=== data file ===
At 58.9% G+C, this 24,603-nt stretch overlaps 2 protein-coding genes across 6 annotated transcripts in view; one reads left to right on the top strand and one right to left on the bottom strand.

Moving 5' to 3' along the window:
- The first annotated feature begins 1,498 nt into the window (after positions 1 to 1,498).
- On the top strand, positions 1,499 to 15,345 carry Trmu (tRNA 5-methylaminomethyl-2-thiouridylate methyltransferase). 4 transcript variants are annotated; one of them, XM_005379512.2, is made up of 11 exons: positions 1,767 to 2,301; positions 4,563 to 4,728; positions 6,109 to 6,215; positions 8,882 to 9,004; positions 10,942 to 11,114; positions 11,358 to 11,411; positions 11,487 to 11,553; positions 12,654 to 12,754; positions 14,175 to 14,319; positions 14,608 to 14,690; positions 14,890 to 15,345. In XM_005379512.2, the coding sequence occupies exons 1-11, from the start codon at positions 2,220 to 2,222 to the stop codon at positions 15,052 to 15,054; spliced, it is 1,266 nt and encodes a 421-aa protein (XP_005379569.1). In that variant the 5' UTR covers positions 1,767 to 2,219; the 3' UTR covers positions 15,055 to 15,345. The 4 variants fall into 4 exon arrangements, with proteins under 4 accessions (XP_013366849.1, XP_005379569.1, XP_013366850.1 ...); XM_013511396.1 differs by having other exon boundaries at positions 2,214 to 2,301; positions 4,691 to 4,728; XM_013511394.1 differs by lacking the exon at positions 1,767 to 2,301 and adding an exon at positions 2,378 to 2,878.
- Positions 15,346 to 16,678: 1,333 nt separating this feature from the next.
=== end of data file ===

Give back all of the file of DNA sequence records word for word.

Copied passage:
At 58.9% G+C, this 24,603-nt stretch overlaps 2 protein-coding genes across 6 annotated transcripts in view; one reads left to right on the top strand and one right to left on the bottom strand.

Moving 5' to 3' along the window:
- The first annotated feature begins 1,498 nt into the window (after positions 1 to 1,498).
- On the top strand, positions 1,499 to 15,345 carry Trmu (tRNA 5-methylaminomethyl-2-thiouridylate methyltransferase). 4 transcript variants are annotated; one of them, XM_005379512.2, is made up of 11 exons: positions 1,767 to 2,301; positions 4,563 to 4,728; positions 6,109 to 6,215; positions 8,882 to 9,004; positions 10,942 to 11,114; positions 11,358 to 11,411; positions 11,487 to 11,553; positions 12,654 to 12,754; positions 14,175 to 14,319; positions 14,608 to 14,690; positions 14,890 to 15,345. In XM_005379512.2, the coding sequence occupies exons 1-11, from the start codon at positions 2,220 to 2,222 to the stop codon at positions 15,052 to 15,054; spliced, it is 1,266 nt and encodes a 421-aa protein (XP_005379569.1). In that variant the 5' UTR covers positions 1,767 to 2,219; the 3' UTR covers positions 15,055 to 15,345. The 4 variants fall into 4 exon arrangements, with proteins under 4 accessions (XP_013366849.1, XP_005379569.1, XP_013366850.1 ...); XM_013511396.1 differs by having other exon boundaries at positions 2,214 to 2,301; positions 4,691 to 4,728; XM_013511394.1 differs by lacking the exon at positions 1,767 to 2,301 and adding an exon at positions 2,378 to 2,878.
- Positions 15,346 to 16,678: 1,333 nt separating this feature from the next.